We had an awesome week with the team from Sunway International School (SIS). This was the school’s first official trip. In 2014, students from SIS came in June and December and they had a blast. After both trips, the students could not stop talking about their experience here and word got to their teacher. Soon enough, one of their teacher’s, Emily Carroll contacted us to organize a trip here. We hosted ten students and two teachers this May.

It’s a real encouragement and a boost of hope when we see young people stepping out of their comfort zone, changing their perspective of giving and traveling and learning to have empathy for others in an otherwise sterile urban society.

Truth to be told, they could’ve spent their holidays lazing around, shopping, watching movies, playing games, surfing the net and doing other things normal teenagers do. But doing normal things don’t produce growth and by stepping out, albeit the short trip, we have already witnessed signs of growth.

They kicked off their program by conducting an “English For Fun” program with students at Puk Chmaa primary school. This was the first weekend English program for the students and they were so enthusiastic that some even showed up an hour before the program started! The volunteers taught them basic colours, gestures and counting – all interactive and fun!

The SIS team taught them basic colours and simple counting in English. Two hours went by swiftly and the students left wanting more!

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We also had the privilege of having Emily Carroll and Christina Godoy conduct a two-day teacher training workshop  for our rural village teachers and some of LOHI’s preschool teachers. The training was practical, fun, interactive and concise. Drawing from their knowledge and experience as teachers, Emily and Christina taught the teachers creative story telling techniques, children student behavioural management, lesson planning tips and phonics.  The teachers went away with many tools that can and will be implemented in their classrooms.

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The SIS team also spent many hours doing construction work. They hauled buckets of sand and bricks and had their first experience at hard labour. As if not enough, the team also had to teach several English classes at LOHI and manage some preschool classes both in the morning and afternoon. To quote one of them during our final debrief session: “pre school teachers should be paid more than other teachers!”.

The team gain many new friends in Cambodia and took home many lessons too. During our final de-brief session, one of the team members said, “Pre school teachers should be paid more than other teachers!” –

Oh! The pains of a teacher finally understood by a student.

Another said, “I feel more connected with some new friends here than I am with some friends back home. The people here just seem more genuine, like they are your real friends.”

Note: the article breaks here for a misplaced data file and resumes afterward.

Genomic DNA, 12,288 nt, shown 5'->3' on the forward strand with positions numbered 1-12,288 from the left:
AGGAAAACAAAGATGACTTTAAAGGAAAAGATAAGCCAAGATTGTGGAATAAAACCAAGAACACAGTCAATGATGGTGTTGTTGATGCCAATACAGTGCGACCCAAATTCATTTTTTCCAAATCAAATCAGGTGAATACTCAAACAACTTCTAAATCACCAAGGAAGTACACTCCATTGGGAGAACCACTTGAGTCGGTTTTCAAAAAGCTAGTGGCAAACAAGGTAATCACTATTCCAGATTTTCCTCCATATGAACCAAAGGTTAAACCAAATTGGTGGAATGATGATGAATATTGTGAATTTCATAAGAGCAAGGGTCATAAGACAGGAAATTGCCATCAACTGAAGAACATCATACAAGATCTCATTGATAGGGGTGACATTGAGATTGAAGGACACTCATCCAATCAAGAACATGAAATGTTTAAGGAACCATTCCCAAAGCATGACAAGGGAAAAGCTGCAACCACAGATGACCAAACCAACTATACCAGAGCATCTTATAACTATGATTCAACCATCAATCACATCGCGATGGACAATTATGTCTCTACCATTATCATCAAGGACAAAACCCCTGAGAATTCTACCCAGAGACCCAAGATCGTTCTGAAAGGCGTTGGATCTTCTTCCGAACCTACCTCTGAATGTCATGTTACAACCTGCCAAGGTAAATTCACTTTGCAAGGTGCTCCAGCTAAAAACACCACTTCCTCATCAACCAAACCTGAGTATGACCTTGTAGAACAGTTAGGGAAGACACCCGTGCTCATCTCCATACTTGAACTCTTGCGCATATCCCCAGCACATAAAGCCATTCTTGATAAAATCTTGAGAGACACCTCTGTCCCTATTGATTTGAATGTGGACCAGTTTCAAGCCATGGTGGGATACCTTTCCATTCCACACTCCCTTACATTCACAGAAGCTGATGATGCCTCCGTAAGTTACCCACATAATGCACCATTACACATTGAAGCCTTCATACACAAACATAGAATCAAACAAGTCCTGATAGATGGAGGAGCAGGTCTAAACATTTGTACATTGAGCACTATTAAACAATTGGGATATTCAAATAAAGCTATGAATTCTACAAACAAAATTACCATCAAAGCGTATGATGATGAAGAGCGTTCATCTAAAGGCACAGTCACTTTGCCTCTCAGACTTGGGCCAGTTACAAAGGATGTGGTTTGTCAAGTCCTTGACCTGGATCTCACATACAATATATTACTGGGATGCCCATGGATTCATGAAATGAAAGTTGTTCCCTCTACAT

Ah…! The simplicity of friendship is not in material worth, but in the gift of valuing another person for who he/she is.

Needless to say, we are so proud of the team. Although their stay was short, but we know that the lessons learnt will follow them through life and make them better people. We hope to welcome them back soon and we’re definitely excited to see a sustained partnership with SIS.

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What some of them had to say…

First of all, thank you for helping and leading us SIS students through the four days of us in Battambang. Although I have done volunteering work like this a couple of times, this trip has taught me different. It was not just all about how to develop an understanding towards their lifestyle and living condition, it taught me more about the many different ways of how different people learn. Throughout the teaching process, I’ve learned to be patient and understand how people of different literacy levels interpret the knowledge they learn. Overall this trip was really fun, I have also learned the different cultures and traditions in Cambodia.
– Ken Lim

Coming from a city where the only wind I feel comes from manufactured air conditioners and the only stars I see at night are aeroplanes, volunteering in Cambodia was most definitely a challenge. Volunteering has taught me how to appreciate everything I am fortunate to have. Teaching English to the Cambodian students appeared tough at first, but it showed me that communication has no barriers, and it first begins with a smile.
Thank you for everything!
– Amy Wong Tien May

The experience in Cambodia was wonderful and truly rewarding. The trip was an exposure to a different culture and environment. It was a challenge to the volunteers both physically and mentally, constructing the soon-to-be classrooms and teaching English to the Cambodian students. I have learned to be patient and to appreciate everything down to the smallest parts in my daily lives. I appreciate my life, the privilege to education. I now understand the hard work and sweat construction workers put into every building and house in the city. I have also learned that language barriers do not affect developing friendship. Furthermore, it becomes easier with no electronics on hand, without the phone ringing in every few minutes or seconds. Communication is not a problem when we have the heart to teach. I might go back to Cambodia as one week was too short for a bigger impact. I thank S.T.O.R.M for giving us the opportunity to improve our skills and open our eyes to a wider view.
– Ng Wei Han

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